The political conduct of Uganda Federal Alliance party president Beti Kamya continues to shock opposition leader Kizza Besigye.
Kamya was an official in the political pressure group Reform, Agenda, the precursor of the FDC political party, served as the special envoy of Besigye and MP for Lubaga North Constituency on the FDC ticket.
In 2007, Kamya wrote an article in Daily Monitor revealing that President Yoweri Museveni never means a word he says unless it benefits his plans, which are usually in conflict with the constitutional rights of individuals, the rule of law, constitutionalism and universally accepted norms of honesty.
Kamya who was reacting to the president’s State of the Nation Address further wrote: “President Museveni promised that 2001/6 would be his last term in office, but went on to change the Constitution to have unlimited terms. At the beginning of his rule, he promised Ugandans a fundamental change, we are still waiting. Shouldn’t the fundamental change have manifested itself in 1990, when we should have had elections, since YKM had promised in 1986, that he would require only four years to refocus Uganda on the democratisation course, then organise elections?”
Addressing Ugandans in diaspora at a London meeting last Saturday, Besigye said the same Kamya who was famed for fighting against the abuse of rule of law had changed quite drastically.
“I was poking my friend Betty Kamya. She has fought all these years that the main problem is concentrating the power in one person,” he noted, adding, “When I saw her putting on the UPDF uniform, I was intrigued.”
Kamya donned the army uniform during the recent cabinet retreat held at Kyankwanzi national leadership institute where she represented her docket as Kampala minister.
Before the donning of the army uniform hullabaloo could settle down, Kamya on Wednesday proclaimed her full support for President Museveni pledging to work harder so he wins the 2021 presidential elections.
Kamya said she will ensure that he wins with more than 80 percent in the capital Kampala, a strong hold for the opposition.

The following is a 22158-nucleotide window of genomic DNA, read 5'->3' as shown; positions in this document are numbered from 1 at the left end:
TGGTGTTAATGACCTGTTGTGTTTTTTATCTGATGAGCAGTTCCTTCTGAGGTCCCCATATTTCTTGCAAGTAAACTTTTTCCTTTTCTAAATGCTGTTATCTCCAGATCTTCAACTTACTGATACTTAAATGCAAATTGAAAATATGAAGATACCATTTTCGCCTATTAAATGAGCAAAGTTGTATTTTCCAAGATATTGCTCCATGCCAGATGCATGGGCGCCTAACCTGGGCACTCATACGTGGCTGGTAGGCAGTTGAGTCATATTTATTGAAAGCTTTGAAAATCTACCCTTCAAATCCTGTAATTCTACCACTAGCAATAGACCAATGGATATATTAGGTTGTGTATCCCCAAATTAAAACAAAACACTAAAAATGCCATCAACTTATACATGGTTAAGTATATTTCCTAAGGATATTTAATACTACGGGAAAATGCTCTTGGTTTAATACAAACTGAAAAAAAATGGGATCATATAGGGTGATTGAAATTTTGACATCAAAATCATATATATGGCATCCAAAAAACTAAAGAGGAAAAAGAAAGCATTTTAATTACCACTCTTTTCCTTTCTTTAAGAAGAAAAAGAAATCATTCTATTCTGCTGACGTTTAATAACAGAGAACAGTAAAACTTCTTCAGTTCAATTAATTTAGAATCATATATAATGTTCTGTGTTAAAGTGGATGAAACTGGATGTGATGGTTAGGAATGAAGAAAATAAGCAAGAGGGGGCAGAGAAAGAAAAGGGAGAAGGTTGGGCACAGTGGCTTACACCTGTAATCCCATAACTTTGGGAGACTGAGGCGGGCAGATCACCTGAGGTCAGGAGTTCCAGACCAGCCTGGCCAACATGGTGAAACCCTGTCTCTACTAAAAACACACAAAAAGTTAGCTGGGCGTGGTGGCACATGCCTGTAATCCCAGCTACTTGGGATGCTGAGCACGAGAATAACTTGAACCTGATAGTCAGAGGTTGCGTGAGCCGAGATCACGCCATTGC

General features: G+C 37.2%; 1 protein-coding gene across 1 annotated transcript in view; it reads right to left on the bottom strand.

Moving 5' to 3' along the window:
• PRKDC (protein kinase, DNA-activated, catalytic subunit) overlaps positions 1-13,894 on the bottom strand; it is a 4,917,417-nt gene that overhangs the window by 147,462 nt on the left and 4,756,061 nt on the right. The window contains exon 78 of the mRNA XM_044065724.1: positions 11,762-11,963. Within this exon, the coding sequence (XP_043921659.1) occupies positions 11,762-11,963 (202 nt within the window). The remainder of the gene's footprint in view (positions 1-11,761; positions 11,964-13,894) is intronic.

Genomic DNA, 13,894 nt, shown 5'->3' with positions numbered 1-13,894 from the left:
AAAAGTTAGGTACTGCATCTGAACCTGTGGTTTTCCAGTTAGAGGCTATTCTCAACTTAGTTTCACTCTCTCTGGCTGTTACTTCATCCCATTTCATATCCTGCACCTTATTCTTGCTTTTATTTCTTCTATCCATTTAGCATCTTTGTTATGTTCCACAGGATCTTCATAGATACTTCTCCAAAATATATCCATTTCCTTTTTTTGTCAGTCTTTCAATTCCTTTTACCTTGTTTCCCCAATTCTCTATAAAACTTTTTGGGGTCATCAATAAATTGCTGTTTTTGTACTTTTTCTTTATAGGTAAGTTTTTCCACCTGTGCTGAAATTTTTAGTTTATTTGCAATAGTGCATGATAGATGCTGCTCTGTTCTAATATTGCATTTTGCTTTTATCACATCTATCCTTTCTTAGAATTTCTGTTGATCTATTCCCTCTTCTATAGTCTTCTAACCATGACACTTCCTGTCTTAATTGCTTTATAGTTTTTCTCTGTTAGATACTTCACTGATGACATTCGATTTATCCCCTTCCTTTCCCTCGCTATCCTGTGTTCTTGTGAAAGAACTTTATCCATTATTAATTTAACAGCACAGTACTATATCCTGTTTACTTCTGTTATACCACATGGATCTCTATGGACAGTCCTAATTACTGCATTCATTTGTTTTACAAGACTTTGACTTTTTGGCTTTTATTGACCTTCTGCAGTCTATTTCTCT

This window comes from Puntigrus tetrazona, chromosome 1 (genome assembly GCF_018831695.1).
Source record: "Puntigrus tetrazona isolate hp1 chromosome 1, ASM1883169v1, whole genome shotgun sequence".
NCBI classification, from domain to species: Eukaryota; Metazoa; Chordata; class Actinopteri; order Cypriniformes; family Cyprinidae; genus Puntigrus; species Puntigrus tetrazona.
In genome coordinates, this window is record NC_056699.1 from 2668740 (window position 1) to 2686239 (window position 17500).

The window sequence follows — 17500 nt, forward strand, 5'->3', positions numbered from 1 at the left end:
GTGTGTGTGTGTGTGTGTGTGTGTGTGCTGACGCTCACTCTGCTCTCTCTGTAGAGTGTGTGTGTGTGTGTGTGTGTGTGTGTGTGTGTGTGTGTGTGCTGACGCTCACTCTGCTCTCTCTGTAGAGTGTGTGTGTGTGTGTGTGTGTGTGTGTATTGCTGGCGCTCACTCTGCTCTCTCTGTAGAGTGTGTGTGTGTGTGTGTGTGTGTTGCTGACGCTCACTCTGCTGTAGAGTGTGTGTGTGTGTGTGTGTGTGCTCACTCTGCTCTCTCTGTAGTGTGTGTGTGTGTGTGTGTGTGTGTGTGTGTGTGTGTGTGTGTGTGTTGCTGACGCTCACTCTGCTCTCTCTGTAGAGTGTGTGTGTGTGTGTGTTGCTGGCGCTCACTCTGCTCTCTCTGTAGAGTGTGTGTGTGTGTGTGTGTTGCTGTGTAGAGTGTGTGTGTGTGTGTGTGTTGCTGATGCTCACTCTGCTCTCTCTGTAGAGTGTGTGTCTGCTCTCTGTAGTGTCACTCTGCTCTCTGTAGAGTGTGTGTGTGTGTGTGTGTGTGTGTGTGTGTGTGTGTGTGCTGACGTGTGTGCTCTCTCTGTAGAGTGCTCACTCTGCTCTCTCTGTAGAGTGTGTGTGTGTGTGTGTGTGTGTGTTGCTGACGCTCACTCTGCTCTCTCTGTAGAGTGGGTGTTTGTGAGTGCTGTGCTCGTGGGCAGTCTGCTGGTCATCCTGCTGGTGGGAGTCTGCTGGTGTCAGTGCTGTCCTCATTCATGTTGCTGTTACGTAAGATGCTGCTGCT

“Your excellency, I will campaign for you and deliver all the Kampala votes in the 2021 elections,” said Kamya, who in the past was known for criticising Museveni’s continued stay in office and abuse of presidential powers.
Her pledge comes at a time Members of Parliament are accusing each other of taking 50kg bags of sugar and Shs1m bribes to pass the Constitutional Amendment Bill 2016 that will scrap the presidential age limit [75 years].
Besigye, on the other hand, says its time to formally restructure the constitution and remodel the state institutions so that they reflect the will of the people instead of serving individuals.
“Amongst the cardinal elements is having free and fair elections. People need to organise themselves in their own respective parties,” Besigye told Ugandans in London.
He said a nonpartisan struggle was crystallizing so Uganda can have a people’s cabinet—a nonpartisan cabinet.
“This time they did not steal the election it was a straight forward coup. And if we all pull together the regime of Museveni is finished. Even before we push the economy is finished. Museveni has been reckless on regime survival. In every village, there is a VISO: village intelligent security officer.”
Besigye said Kampala now has two ministers, a city mayor, a Resident City Commissioner [RCC] and five deputies.
“All are eating alot of money. This is a crisis of the dictatorship. He has been doing this knowing that it is dangerous. He knows this…he was hoping that he was going to get money for oil. Unfortunately, for him it has remained in the ground when he is about reach it goes the other way.”
Besigye said if the population remained defiant, the dictatorship can collapse any time.
“As Winnie Byanyima [his wife] told you, some of us are not going to relax, we are going to push without any hesitation. The danger has been that when the leaders are all not moving with the same kind of zeal, assertiveness, it exposes those who are. They are seen as the problem of the dictatorship. That is why it is important that in this final phase all of us should stand up.”